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LSU right fielder Greg Deichmann signs an autograph for Micah Flint, 14, of Baton Rouge, between LSU and Mississippi State's practices ahead of this weekend's NCAA Super Regional, Friday, June 9, 2017, at LSU's Alex Box Stadium in Baton Rouge, La.

Advocate staff photo by HILARY SCHEINUK

Call it the selective memory series.

It’s hard to imagine any two teams squaring off in NCAA super regionals across this fruited plain more intimately familiar than LSU and Mississippi State.

LSU coach Paul Mainieri probably knows how much State coach Andy Cannizaro can bench-press. Cannizaro, Mainieri’s top assistant the previous two seasons, probably knows just which red wine Mainieri prefers with his veal parmigiana.

They play every year. They played three weeks ago. The Tigers swept three from the Bulldogs in Starkville, Mississippi, to close out the regular season with the Southeastern Conference and Western Division titles on the line.

That was big. This is bigger. The super regional trophy comes with a flight to Omaha, Nebraska, and the College World Series. For programs like LSU and State, it’s the true measuring stick that even a stack of SEC titles can’t surpass.

These are two teams, such heated and ancient rivals, that also happen to be very close in most statistical categories. LSU ranks second in hitting in the SEC, State third. The Bulldogs overcame the Tigers for first in SEC fielding last week after LSU’s error fest in the regional.

The only big difference — and it is significant — is LSU’s once-maligned pitching staff now ranks second in the SEC in ERA (3.54). State’s staff has been ravaged by injuries this season and ranks only ahead of Alabama and Georgia in ERA (4.82).

Statistical comparisons dim, however, when the group of teams gets whittled down like this, to the final 16 in eight super regionals. So you look for the psychological edge.

LSU wants to forget the sweep, and the sticky fact that the degree of difficulty in taking two series from a top-notch team in one season is approaching the level of an Ashleigh Gnat vault. In other words, it's tough.

“I can’t emphasize enough that what happened there three weeks ago will have no bearing on what happens here,” Mainieri said Friday.

“Someone asked me earlier in the week if it’s hard to beat a team five times in one year. Well, we’re not looking at it that way. We’re only looking at it to have to beat them twice. The three games we’ve already played are ancient history. We don’t think about them, we don’t talk about them. All we’re focusing on is this weekend.”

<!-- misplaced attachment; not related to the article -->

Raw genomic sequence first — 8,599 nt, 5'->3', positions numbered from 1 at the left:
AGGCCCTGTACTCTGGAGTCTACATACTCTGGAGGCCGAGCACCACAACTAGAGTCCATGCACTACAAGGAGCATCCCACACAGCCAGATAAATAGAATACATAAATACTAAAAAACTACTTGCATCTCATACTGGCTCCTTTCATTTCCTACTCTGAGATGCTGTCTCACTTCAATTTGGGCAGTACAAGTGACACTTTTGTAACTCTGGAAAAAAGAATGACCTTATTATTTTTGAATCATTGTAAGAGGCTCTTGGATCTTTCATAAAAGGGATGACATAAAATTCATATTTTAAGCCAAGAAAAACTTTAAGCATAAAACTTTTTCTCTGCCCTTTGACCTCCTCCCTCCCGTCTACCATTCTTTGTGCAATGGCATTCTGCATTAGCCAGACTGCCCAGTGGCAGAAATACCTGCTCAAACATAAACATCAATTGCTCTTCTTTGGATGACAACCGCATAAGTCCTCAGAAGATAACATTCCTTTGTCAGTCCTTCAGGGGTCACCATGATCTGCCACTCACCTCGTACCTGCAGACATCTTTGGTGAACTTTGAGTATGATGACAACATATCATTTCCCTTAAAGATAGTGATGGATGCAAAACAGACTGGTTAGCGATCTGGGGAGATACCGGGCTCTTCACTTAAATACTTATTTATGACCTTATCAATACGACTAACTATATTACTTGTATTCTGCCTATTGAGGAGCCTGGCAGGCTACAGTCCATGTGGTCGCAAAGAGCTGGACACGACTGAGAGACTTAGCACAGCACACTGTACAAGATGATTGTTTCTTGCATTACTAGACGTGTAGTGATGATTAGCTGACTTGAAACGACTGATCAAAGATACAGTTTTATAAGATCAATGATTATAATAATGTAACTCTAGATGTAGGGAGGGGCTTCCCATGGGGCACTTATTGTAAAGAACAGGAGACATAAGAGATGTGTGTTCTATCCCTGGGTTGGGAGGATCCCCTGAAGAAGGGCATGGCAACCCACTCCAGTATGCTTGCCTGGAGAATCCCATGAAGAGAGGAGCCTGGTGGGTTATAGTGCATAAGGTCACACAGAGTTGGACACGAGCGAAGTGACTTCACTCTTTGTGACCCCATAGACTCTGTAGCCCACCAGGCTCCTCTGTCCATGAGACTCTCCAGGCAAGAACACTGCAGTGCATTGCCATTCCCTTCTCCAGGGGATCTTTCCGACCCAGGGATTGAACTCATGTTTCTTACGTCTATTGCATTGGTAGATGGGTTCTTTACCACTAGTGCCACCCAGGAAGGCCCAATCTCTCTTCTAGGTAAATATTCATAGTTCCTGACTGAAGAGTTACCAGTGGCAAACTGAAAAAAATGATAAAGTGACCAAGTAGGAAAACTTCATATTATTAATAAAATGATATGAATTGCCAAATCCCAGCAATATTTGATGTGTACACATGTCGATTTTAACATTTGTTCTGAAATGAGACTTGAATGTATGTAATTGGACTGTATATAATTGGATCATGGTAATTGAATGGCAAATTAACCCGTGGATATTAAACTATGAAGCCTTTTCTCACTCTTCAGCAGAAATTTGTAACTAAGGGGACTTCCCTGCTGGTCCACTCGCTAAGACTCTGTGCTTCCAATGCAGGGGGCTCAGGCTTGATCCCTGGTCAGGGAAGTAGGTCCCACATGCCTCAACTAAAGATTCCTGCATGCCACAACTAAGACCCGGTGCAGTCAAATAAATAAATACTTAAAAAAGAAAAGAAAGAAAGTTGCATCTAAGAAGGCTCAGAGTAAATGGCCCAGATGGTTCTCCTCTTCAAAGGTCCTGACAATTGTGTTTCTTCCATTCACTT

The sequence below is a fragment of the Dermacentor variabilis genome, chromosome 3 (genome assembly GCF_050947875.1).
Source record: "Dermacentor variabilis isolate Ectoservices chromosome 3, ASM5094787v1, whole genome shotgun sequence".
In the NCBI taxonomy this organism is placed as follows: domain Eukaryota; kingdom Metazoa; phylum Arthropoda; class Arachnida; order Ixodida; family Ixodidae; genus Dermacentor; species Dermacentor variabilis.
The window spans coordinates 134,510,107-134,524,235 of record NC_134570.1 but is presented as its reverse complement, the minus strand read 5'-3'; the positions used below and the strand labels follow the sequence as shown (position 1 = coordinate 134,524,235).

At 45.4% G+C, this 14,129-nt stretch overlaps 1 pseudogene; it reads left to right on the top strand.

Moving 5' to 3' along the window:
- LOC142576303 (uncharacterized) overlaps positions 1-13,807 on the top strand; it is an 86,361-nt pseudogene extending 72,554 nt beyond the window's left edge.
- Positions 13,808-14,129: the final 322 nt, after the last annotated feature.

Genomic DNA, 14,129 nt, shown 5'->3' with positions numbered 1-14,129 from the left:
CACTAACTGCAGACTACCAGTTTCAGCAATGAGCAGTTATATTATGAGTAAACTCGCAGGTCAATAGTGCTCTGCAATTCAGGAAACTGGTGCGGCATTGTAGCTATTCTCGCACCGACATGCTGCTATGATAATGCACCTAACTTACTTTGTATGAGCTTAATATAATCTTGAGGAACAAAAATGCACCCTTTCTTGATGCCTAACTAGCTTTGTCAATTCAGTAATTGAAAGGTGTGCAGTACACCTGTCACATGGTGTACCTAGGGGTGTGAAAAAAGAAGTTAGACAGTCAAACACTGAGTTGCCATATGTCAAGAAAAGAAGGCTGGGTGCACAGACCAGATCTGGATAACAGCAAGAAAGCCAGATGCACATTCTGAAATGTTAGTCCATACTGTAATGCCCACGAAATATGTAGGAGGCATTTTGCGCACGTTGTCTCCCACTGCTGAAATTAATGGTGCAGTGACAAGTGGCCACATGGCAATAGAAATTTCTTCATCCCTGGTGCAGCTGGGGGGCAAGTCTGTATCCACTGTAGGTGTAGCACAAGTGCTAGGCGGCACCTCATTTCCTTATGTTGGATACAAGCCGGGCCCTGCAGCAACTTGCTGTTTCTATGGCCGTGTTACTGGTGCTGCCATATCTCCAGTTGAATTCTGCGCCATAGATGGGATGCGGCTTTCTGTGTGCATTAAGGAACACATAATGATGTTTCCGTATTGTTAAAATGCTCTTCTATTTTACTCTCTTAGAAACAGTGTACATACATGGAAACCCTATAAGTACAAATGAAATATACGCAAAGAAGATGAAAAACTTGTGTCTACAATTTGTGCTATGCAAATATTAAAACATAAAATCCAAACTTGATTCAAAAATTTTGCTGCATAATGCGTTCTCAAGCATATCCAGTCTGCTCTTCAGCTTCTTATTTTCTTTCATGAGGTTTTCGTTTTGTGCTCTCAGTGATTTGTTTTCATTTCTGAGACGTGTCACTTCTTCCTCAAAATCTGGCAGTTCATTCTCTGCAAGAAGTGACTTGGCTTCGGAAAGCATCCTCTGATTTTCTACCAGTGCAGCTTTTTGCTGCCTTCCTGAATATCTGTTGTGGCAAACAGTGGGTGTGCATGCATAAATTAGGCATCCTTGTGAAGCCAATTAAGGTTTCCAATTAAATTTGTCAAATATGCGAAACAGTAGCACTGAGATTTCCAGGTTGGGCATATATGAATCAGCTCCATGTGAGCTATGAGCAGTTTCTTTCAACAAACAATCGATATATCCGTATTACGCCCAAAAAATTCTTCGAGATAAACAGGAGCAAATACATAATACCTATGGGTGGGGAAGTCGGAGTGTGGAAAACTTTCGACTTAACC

There is one bit of motivational mental celluloid the Tigers cling to. That’s the image of Coastal Carolina’s players going bonkers as they dogpiled in the middle of Alex Box Stadium after sweeping LSU in last year’s super regional.

“We’ve kind of let that motivate us throughout this year,” All-American right fielder Greg Deichmann said. “None of us want to feel that again, and we’re going to make sure it doesn’t happen.”

Across the diamond, Cannizaro was playing psychological mind games to the hilt.

“Nobody expected us to be here,” he said, clearly relishing the moment. “They’re the most dynamic team in the country. They have everything you look for in a college baseball team. That train is rolling. And here we are: big, bad LSU versus Mississippi State.”

It’s inaccurate to say that Cannizaro’s guys don't have weapons of their own. State does have outfielder Brent Rooker, the SEC player of the year, aiming for the first triple crown season in conference history since State’s Rafael Palmeiro earned it in 1984.

The Bulldogs will throw their best pitcher, Konnor Pilkington (8-5, 3.26 ERA), against LSU ace Alex Lange (9-5, 2.87) in a matchup that will go a long way toward determining who ultimately wins.

Even if LSU claims the opener Saturday, the Tigers can’t rest easy. State leads the nation with 25 come-from-behind wins. It won four games in two days to pole vault out of the loser’s bracket in the Hattiesburg regional.

LSU will bring bats and gloves and eye black to The Box. They’d better have some wooden stakes and strings of garlic close by, too.

“We’ve been in position a lot of times this year where people have doubted us,” Rooker said. “We’ve been underdogs all year, and that hasn’t changed this weekend.”

LSU is the superior team with one of the best home-field advantages in the game. But these Tigers also know a bit of what the 2011 LSU football team felt when it beat Alabama in the “Game of the Century,” then had to play the Crimson Tide in the BCS championship game.

We already beat these guys, the Tigers had to be thinking then. We have to play them again?

LSU knows the path to Omaha as well as any program, with an NCAA-best 17 trips to the CWS over the past 31 seasons. But this situation is almost off the charts — even for this program, which last met an SEC rival in the super regionals back in 1999, going 0-2 at Alabama.

If there is a psychological factor in LSU’s favor, other than the Tigers’ five straight wins over State dating to last season, it’s that the Bulldogs aren’t some unknown upstart. This isn’t Stony Brook. Or Davidson. Or even Coastal Carolina. State is a known baseball commodity, a fellow SEC baseball superpower, the Red Sox to LSU’s Yankees.

That, and the bitter lessons of 2016’s super regional, are what Deichmann believes will carry the Tigers through.

“We learned last year as soon as you start pressing, it’s over with,” he said. “Last year we pressed a little bit. We’re going to do what we’ve done all year to keep it loose.”

Loose enough to make the kind of memory that suits them best.

Follow Scott Rabalais on Twitter, @RabalaisAdv.​